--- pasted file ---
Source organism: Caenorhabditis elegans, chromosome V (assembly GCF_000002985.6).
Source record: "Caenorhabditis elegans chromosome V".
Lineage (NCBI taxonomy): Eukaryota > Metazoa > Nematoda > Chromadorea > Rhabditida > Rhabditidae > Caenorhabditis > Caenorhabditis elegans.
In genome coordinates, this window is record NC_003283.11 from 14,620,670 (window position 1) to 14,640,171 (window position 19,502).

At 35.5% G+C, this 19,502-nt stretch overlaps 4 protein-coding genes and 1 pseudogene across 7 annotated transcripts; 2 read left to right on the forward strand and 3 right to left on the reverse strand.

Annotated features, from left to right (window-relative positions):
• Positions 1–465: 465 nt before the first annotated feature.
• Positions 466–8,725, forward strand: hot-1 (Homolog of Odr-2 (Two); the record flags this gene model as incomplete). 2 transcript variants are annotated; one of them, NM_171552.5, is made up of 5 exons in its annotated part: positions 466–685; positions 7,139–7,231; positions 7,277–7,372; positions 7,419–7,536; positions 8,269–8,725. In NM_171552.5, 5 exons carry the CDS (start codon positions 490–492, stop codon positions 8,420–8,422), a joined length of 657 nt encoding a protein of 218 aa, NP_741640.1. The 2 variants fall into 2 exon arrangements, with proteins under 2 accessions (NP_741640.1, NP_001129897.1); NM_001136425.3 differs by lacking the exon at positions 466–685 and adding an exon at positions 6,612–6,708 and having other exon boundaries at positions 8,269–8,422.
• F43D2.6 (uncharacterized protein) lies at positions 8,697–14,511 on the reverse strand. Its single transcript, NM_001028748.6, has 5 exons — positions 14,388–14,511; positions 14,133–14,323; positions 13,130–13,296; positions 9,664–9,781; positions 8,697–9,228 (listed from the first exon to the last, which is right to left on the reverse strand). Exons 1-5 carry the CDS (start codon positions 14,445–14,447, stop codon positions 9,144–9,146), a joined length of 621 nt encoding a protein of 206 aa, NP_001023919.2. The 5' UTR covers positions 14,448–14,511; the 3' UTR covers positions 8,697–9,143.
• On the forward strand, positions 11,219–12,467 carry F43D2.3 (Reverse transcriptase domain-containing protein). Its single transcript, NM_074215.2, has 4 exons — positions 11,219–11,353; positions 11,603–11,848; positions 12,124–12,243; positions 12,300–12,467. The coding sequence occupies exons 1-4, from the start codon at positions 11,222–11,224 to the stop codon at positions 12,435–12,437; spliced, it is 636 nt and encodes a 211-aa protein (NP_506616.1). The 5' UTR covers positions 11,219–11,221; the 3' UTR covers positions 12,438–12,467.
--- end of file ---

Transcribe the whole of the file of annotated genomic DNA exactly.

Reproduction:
Source organism: Caenorhabditis elegans, chromosome V (assembly GCF_000002985.6).
Source record: "Caenorhabditis elegans chromosome V".
Lineage (NCBI taxonomy): Eukaryota > Metazoa > Nematoda > Chromadorea > Rhabditida > Rhabditidae > Caenorhabditis > Caenorhabditis elegans.
In genome coordinates, this window is record NC_003283.11 from 14,620,670 (window position 1) to 14,640,171 (window position 19,502).

At 35.5% G+C, this 19,502-nt stretch overlaps 4 protein-coding genes and 1 pseudogene across 7 annotated transcripts; 2 read left to right on the forward strand and 3 right to left on the reverse strand.

Annotated features, from left to right (window-relative positions):
• Positions 1–465: 465 nt before the first annotated feature.
• Positions 466–8,725, forward strand: hot-1 (Homolog of Odr-2 (Two); the record flags this gene model as incomplete). 2 transcript variants are annotated; one of them, NM_171552.5, is made up of 5 exons in its annotated part: positions 466–685; positions 7,139–7,231; positions 7,277–7,372; positions 7,419–7,536; positions 8,269–8,725. In NM_171552.5, 5 exons carry the CDS (start codon positions 490–492, stop codon positions 8,420–8,422), a joined length of 657 nt encoding a protein of 218 aa, NP_741640.1. The 2 variants fall into 2 exon arrangements, with proteins under 2 accessions (NP_741640.1, NP_001129897.1); NM_001136425.3 differs by lacking the exon at positions 466–685 and adding an exon at positions 6,612–6,708 and having other exon boundaries at positions 8,269–8,422.
• F43D2.6 (uncharacterized protein) lies at positions 8,697–14,511 on the reverse strand. Its single transcript, NM_001028748.6, has 5 exons — positions 14,388–14,511; positions 14,133–14,323; positions 13,130–13,296; positions 9,664–9,781; positions 8,697–9,228 (listed from the first exon to the last, which is right to left on the reverse strand). Exons 1-5 carry the CDS (start codon positions 14,445–14,447, stop codon positions 9,144–9,146), a joined length of 621 nt encoding a protein of 206 aa, NP_001023919.2. The 5' UTR covers positions 14,448–14,511; the 3' UTR covers positions 8,697–9,143.
• On the forward strand, positions 11,219–12,467 carry F43D2.3 (Reverse transcriptase domain-containing protein). Its single transcript, NM_074215.2, has 4 exons — positions 11,219–11,353; positions 11,603–11,848; positions 12,124–12,243; positions 12,300–12,467. The coding sequence occupies exons 1-4, from the start codon at positions 11,222–11,224 to the stop codon at positions 12,435–12,437; spliced, it is 636 nt and encodes a 211-aa protein (NP_506616.1). The 5' UTR covers positions 11,219–11,221; the 3' UTR covers positions 12,438–12,467.